Also, EM-1 wasn’t going to be just unmanned. It was going to be an empty shell with a single use stand in transfer stage (built at high cost). Basically nothing but a test of the SLS part of the stack. Opportunity loss….

  • Arthur Hamilton

    Congress will have the latest final say in whatever happens with the SLS/Orion.

  • ThomasLMatula

    Yes, NASA is grasping at straws to stay in the game. Hopefully wiser heads will put a stop to it. Even the mighty Saturn V flew without crew on its first flight. To use the SLS to go straight to EM L1 without testing the Orion is a huge gamble. If they lose it may well be the end of HSF at NASA.

  • Vladislaw

    people that run blogs can’t editorialize?

  • Richard Malcolm

    Is Parabolic a blog, a news outlet, or both?

  • P.K. Sink

    A news outlet with an attitude.

  • JamesG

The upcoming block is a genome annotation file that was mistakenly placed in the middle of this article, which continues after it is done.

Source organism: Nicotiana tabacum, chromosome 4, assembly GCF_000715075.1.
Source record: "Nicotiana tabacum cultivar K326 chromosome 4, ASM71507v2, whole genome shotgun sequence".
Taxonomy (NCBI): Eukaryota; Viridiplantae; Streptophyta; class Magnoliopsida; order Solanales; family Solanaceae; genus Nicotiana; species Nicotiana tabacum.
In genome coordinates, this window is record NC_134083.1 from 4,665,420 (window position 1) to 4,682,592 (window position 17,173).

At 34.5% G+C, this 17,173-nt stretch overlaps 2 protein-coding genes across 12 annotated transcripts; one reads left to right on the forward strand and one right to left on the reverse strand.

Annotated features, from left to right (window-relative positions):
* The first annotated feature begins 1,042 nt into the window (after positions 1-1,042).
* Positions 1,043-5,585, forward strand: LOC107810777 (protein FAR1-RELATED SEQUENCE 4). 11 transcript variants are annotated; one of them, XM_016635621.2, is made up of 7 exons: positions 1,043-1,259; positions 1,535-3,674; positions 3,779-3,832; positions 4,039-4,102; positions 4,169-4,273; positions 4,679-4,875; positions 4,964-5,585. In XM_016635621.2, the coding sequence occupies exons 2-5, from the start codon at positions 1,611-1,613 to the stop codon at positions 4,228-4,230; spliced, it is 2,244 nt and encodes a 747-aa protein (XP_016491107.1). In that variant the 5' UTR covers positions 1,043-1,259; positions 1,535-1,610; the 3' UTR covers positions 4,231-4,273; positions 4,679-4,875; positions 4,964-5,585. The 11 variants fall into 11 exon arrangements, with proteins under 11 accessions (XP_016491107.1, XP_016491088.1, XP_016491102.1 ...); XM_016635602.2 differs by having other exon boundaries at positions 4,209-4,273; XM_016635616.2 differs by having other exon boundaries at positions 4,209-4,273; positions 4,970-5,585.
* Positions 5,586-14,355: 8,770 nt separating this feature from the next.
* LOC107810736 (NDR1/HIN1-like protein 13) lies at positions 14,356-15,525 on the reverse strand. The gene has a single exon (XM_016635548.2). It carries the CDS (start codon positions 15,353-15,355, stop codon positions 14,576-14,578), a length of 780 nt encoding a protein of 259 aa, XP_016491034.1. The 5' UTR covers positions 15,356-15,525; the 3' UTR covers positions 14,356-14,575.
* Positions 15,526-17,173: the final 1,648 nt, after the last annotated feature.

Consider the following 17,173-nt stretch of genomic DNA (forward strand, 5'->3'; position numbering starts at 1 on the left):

Not if they want to be taken a “Serious Journalist”.

  • Vladislaw

    sorry didn’t ever notice Doug mentioning that he was a journalist.. I thought he was a managing editor

    “An editorial, leading article (US) or leader (UK), is an often-unsigned opinion piece written by the senior editorial staff or publisher of a newspaper, magazine, or any other written document. Editorials may be supposed to reflect the opinion of the periodical.”

  • Vladislaw

    So an Editor can write OPINIONS that reflect the OPINION of the periodical.. hhmm

    that SURE sounds like what Doug is doing.

  • Vladislaw

    And for the record… I have called out Doug on some of his opinions as he has called me out on some of mine. One of the reasons I have stayed with this blog. The give and take of opinions that can lead to a synthesis on the issues.